5. They are attempting to integrate a wide variety of CAM therapies into conventional medicine, and to make fundamental changes to the philosophy of patient care, yet they admit that the evidence stinks. The authors reveal that “to be comprehensive, high-quality data about both safety and effectiveness are needed…to inform policy and practice.”
  6. They mention the role of placebo effects almost in passing, essentially to plant the seed that it’s real, and it’s spectacular. You know, just in case you have any reservations about biofield therapies.
  7. They discuss DSHEA in detail but in such a way as to imply it’s doing a pretty good job.
  8. They discuss the ethics involved when a patient/family chooses CAM, and I actually agree in principle although I bet the authors and I would likely disagree in many specific cases. Providers should always assess the potential risks and benefits of any intervention. If there is significant risk without benefit, it would be appropriate to discourage the treatment. If it is determined to be effective and safe, we should obviously recommend it. Safe but ineffective, it would be reasonable to condone the approach. But if there is risk and only potential benefit, either monitoring the patient closely or discouraging the intervention could be the way to go. Easy, right?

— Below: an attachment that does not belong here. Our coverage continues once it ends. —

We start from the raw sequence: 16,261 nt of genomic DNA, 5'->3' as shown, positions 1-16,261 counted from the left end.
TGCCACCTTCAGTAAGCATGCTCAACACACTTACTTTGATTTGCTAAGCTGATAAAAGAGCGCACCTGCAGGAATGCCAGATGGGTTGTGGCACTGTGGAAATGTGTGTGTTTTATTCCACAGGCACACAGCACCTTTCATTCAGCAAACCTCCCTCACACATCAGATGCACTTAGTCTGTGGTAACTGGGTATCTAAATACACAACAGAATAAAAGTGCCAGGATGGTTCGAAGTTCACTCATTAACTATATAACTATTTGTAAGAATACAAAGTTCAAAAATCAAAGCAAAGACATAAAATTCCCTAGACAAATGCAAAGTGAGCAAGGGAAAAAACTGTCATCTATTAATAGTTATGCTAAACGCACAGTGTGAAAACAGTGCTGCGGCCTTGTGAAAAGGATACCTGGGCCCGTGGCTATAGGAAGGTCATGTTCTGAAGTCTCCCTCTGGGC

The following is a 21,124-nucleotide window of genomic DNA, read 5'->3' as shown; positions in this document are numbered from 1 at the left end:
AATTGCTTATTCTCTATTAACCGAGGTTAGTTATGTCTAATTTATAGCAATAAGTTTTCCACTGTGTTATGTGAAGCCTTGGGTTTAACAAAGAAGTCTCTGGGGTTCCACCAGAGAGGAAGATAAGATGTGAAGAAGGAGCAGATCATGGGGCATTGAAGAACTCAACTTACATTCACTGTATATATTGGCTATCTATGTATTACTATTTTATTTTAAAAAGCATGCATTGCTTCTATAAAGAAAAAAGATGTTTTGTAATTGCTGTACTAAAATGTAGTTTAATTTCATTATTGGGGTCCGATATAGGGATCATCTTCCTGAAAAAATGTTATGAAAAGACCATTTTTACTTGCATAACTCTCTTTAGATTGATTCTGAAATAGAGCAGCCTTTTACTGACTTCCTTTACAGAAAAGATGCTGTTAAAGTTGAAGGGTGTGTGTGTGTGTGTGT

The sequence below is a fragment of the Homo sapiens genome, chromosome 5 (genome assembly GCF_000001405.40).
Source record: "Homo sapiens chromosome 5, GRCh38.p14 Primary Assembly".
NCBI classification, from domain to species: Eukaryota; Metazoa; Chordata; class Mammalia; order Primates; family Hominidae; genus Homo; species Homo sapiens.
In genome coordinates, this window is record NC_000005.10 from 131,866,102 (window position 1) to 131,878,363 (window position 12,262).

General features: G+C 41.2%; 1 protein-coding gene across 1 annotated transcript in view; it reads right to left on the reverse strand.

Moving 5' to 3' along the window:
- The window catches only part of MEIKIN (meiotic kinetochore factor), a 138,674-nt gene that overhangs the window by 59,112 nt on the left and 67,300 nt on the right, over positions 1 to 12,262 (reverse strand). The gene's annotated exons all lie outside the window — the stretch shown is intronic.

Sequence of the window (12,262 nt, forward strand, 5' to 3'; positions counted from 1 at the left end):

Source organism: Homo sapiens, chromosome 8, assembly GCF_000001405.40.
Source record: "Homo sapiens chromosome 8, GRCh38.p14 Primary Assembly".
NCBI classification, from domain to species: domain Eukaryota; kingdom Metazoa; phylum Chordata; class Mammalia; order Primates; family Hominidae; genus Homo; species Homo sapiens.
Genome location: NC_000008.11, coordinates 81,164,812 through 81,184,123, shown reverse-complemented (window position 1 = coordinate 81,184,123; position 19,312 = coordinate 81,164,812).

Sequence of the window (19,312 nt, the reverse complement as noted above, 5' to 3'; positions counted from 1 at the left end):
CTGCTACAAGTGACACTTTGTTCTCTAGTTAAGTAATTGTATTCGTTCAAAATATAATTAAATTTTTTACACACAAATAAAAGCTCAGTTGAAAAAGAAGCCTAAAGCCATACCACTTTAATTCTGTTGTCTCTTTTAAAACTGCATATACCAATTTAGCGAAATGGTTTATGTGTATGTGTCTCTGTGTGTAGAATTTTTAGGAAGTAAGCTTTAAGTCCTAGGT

9. They actually provide almost no helpful information regarding specific interventions, mentioning only a handful by name, most of which aren’t CAM. Fish oil for ADHD isn’t CAM, nor is it very effective. Melatonin for sleep has similar issues. Probiotics are also fairly weak sauce. Herbal remedies are just dirty drugs, not CAM. Dietary interventions also are unfairly lumped into this report.